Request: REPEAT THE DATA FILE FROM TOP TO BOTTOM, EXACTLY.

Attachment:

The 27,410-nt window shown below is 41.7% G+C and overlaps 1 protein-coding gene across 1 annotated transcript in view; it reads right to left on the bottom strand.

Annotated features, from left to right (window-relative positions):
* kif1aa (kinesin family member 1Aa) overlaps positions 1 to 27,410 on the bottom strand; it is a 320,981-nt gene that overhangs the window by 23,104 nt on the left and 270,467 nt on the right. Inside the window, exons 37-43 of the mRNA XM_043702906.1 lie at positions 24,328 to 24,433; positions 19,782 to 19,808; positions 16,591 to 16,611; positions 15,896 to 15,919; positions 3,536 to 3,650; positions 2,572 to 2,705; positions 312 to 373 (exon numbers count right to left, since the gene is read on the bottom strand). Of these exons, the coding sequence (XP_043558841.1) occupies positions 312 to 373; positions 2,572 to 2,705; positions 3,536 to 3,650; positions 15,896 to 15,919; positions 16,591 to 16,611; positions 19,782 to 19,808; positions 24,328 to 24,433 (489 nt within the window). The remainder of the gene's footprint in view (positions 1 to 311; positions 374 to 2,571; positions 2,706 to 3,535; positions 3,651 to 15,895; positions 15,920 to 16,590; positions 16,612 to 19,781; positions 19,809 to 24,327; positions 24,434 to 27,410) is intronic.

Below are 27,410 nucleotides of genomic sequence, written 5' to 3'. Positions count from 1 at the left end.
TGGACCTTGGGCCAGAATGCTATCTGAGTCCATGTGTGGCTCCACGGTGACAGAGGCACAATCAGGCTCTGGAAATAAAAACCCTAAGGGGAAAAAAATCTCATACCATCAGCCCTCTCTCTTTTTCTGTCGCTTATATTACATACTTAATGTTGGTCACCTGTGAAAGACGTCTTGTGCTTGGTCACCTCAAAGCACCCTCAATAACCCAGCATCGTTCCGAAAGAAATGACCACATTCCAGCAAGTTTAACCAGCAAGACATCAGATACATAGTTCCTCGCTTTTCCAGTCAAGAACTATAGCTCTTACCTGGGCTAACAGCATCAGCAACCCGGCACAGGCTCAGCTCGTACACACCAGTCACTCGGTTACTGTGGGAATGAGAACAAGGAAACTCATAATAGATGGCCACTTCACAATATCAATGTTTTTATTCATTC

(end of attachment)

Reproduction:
The 27,410-nt window shown below is 41.7% G+C and overlaps 1 protein-coding gene across 1 annotated transcript in view; it reads right to left on the bottom strand.

Annotated features, from left to right (window-relative positions):
* kif1aa (kinesin family member 1Aa) overlaps positions 1 to 27,410 on the bottom strand; it is a 320,981-nt gene that overhangs the window by 23,104 nt on the left and 270,467 nt on the right. Inside the window, exons 37-43 of the mRNA XM_043702906.1 lie at positions 24,328 to 24,433; positions 19,782 to 19,808; positions 16,591 to 16,611; positions 15,896 to 15,919; positions 3,536 to 3,650; positions 2,572 to 2,705; positions 312 to 373 (exon numbers count right to left, since the gene is read on the bottom strand). Of these exons, the coding sequence (XP_043558841.1) occupies positions 312 to 373; positions 2,572 to 2,705; positions 3,536 to 3,650; positions 15,896 to 15,919; positions 16,591 to 16,611; positions 19,782 to 19,808; positions 24,328 to 24,433 (489 nt within the window). The remainder of the gene's footprint in view (positions 1 to 311; positions 374 to 2,571; positions 2,706 to 3,535; positions 3,651 to 15,895; positions 15,920 to 16,590; positions 16,612 to 19,781; positions 19,809 to 24,327; positions 24,434 to 27,410) is intronic.

Below are 27,410 nucleotides of genomic sequence, written 5' to 3'. Positions count from 1 at the left end.
TGGACCTTGGGCCAGAATGCTATCTGAGTCCATGTGTGGCTCCACGGTGACAGAGGCACAATCAGGCTCTGGAAATAAAAACCCTAAGGGGAAAAAAATCTCATACCATCAGCCCTCTCTCTTTTTCTGTCGCTTATATTACATACTTAATGTTGGTCACCTGTGAAAGACGTCTTGTGCTTGGTCACCTCAAAGCACCCTCAATAACCCAGCATCGTTCCGAAAGAAATGACCACATTCCAGCAAGTTTAACCAGCAAGACATCAGATACATAGTTCCTCGCTTTTCCAGTCAAGAACTATAGCTCTTACCTGGGCTAACAGCATCAGCAACCCGGCACAGGCTCAGCTCGTACACACCAGTCACTCGGTTACTGTGGGAATGAGAACAAGGAAACTCATAATAGATGGCCACTTCACAATATCAATGTTTTTATTCATTC